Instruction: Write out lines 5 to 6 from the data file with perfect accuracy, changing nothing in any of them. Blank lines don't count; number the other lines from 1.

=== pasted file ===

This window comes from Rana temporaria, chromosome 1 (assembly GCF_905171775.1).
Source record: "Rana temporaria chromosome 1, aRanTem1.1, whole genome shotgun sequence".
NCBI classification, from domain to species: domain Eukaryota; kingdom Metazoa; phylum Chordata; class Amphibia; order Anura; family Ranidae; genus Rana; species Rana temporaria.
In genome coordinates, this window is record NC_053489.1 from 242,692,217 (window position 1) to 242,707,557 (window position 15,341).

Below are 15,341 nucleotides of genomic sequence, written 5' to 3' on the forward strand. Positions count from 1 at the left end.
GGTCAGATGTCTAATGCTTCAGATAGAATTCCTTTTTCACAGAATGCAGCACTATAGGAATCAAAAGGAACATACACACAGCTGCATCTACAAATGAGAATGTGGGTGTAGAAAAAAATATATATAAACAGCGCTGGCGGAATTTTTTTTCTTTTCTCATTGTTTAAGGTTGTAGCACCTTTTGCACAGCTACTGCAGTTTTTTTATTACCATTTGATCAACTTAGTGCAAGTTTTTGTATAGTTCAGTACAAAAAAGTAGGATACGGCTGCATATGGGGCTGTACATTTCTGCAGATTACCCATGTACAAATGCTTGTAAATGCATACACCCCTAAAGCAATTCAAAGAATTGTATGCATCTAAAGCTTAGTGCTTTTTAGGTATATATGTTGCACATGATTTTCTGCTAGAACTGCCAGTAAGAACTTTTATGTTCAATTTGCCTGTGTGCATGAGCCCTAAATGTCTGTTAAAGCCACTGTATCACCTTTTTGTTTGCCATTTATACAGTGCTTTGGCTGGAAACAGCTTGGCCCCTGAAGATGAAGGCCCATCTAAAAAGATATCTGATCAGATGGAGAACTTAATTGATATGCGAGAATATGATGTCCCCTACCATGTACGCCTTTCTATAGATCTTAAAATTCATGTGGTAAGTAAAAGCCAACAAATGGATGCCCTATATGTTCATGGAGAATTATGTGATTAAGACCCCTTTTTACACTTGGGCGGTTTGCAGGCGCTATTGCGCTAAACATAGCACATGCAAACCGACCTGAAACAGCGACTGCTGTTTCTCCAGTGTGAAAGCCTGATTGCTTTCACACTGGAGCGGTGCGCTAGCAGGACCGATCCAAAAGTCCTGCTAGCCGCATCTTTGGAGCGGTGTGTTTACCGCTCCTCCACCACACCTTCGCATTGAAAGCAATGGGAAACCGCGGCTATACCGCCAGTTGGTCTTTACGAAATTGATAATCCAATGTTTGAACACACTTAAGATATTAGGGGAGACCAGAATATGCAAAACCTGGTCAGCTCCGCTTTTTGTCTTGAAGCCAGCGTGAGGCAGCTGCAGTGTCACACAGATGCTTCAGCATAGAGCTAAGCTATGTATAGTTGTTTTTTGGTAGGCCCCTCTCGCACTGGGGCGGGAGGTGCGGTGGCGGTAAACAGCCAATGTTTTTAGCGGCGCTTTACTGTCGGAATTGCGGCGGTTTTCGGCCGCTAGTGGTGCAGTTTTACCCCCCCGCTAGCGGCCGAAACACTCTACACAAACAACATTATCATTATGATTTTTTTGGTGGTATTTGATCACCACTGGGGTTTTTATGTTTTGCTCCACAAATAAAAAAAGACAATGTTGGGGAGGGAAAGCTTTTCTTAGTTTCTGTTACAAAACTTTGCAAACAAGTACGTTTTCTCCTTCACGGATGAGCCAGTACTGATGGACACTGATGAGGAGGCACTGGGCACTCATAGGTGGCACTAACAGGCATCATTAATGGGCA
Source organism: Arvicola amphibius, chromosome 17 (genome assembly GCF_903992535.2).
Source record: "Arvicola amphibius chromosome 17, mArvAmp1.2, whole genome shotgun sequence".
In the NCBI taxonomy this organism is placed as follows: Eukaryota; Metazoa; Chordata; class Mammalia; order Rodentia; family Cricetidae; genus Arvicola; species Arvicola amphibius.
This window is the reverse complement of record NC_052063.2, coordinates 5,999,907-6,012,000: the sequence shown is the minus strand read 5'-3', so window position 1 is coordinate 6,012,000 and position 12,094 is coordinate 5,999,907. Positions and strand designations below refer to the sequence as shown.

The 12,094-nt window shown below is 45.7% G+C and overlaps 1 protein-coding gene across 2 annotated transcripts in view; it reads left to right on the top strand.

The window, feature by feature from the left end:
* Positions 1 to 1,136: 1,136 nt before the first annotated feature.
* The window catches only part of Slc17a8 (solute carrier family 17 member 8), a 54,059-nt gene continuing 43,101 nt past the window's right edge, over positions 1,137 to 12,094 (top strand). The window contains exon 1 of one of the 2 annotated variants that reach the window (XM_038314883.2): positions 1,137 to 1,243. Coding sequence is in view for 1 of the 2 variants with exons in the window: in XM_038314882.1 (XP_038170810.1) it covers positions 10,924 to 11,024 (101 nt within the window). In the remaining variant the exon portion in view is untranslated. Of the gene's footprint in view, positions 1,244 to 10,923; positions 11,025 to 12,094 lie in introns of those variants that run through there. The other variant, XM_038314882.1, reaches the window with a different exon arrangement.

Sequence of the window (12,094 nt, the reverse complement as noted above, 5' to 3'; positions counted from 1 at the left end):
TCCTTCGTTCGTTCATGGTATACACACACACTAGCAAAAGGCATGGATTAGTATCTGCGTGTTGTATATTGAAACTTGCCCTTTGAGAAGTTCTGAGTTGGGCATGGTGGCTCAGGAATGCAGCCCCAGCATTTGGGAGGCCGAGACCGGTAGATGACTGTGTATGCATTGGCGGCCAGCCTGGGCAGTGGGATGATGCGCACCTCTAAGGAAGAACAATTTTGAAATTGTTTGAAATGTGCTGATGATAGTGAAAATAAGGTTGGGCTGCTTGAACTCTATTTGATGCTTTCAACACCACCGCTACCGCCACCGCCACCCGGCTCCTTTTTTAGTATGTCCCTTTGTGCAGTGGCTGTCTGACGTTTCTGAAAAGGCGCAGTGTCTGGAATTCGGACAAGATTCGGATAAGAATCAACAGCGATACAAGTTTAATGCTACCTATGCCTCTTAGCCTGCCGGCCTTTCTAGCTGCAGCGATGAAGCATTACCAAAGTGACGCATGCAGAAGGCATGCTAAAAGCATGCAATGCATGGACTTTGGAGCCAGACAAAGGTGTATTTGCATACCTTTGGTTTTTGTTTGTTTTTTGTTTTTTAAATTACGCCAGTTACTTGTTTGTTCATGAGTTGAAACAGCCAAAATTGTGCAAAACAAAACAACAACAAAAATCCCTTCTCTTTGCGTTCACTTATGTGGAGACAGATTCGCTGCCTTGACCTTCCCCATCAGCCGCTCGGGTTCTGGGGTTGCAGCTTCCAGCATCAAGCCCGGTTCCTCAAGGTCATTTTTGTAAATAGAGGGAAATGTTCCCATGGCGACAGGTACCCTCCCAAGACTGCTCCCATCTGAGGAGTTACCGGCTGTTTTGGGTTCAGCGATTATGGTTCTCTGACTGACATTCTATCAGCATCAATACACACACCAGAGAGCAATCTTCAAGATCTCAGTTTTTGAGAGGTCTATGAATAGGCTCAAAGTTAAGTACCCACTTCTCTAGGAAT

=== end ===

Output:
Below are 15,341 nucleotides of genomic sequence, written 5' to 3' on the forward strand. Positions count from 1 at the left end.
GGTCAGATGTCTAATGCTTCAGATAGAATTCCTTTTTCACAGAATGCAGCACTATAGGAATCAAAAGGAACATACACACAGCTGCATCTACAAATGAGAATGTGGGTGTAGAAAAAAATATATATAAACAGCGCTGGCGGAATTTTTTTTCTTTTCTCATTGTTTAAGGTTGTAGCACCTTTTGCACAGCTACTGCAGTTTTTTTATTACCATTTGATCAACTTAGTGCAAGTTTTTGTATAGTTCAGTACAAAAAAGTAGGATACGGCTGCATATGGGGCTGTACATTTCTGCAGATTACCCATGTACAAATGCTTGTAAATGCATACACCCCTAAAGCAATTCAAAGAATTGTATGCATCTAAAGCTTAGTGCTTTTTAGGTATATATGTTGCACATGATTTTCTGCTAGAACTGCCAGTAAGAACTTTTATGTTCAATTTGCCTGTGTGCATGAGCCCTAAATGTCTGTTAAAGCCACTGTATCACCTTTTTGTTTGCCATTTATACAGTGCTTTGGCTGGAAACAGCTTGGCCCCTGAAGATGAAGGCCCATCTAAAAAGATATCTGATCAGATGGAGAACTTAATTGATATGCGAGAATATGATGTCCCCTACCATGTACGCCTTTCTATAGATCTTAAAATTCATGTGGTAAGTAAAAGCCAACAAATGGATGCCCTATATGTTCATGGAGAATTATGTGATTAAGACCCCTTTTTACACTTGGGCGGTTTGCAGGCGCTATTGCGCTAAACATAGCACATGCAAACCGACCTGAAACAGCGACTGCTGTTTCTCCAGTGTGAAAGCCTGATTGCTTTCACACTGGAGCGGTGCGCTAGCAGGACCGATCCAAAAGTCCTGCTAGCCGCATCTTTGGAGCGGTGTGTTTACCGCTCCTCCACCACACCTTCGCATTGAAAGCAATGGGAAACCGCGGCTATACCGCCAGTTGGTCTTTACGAAATTGATAATCCAATGTTTGAACACACTTAAGATATTAGGGGAGACCAGAATATGCAAAACCTGGTCAGCTCCGCTTTTTGTCTTGAAGCCAGCGTGAGGCAGCTGCAGTGTCACACAGATGCTTCAGCATAGAGCTAAGCTATGTATAGTTGTTTTTTGGTAGGCCCCTCTCGCACTGGGGCGGGAGGTGCGGTGGCGGTAAACAGCCAATGTTTTTAGCGGCGCTTTACTGTCGGAATTGCGGCGGTTTTCGGCCGCTAGTGGTGCAGTTTTACCCCCCCGCTAGCGGCCGAAACACTCTACACAAACAACATTATCATTATGATTTTTTTGGTGGTATTTGATCACCACTGGGGTTTTTATGTTTTGCTCCACAAATAAAAAAAGACAATGTTGGGGAGGGAAAGCTTTTCTTAGTTTCTGTTACAAAACTTTGCAAACAAGTACGTTTTCTCCTTCACGGATGAGCCAGTACTGATGGACACTGATGAGGAGGCACTGGGCACTCATAGGTGGCACTAACAGGCATCATTAATGGGCA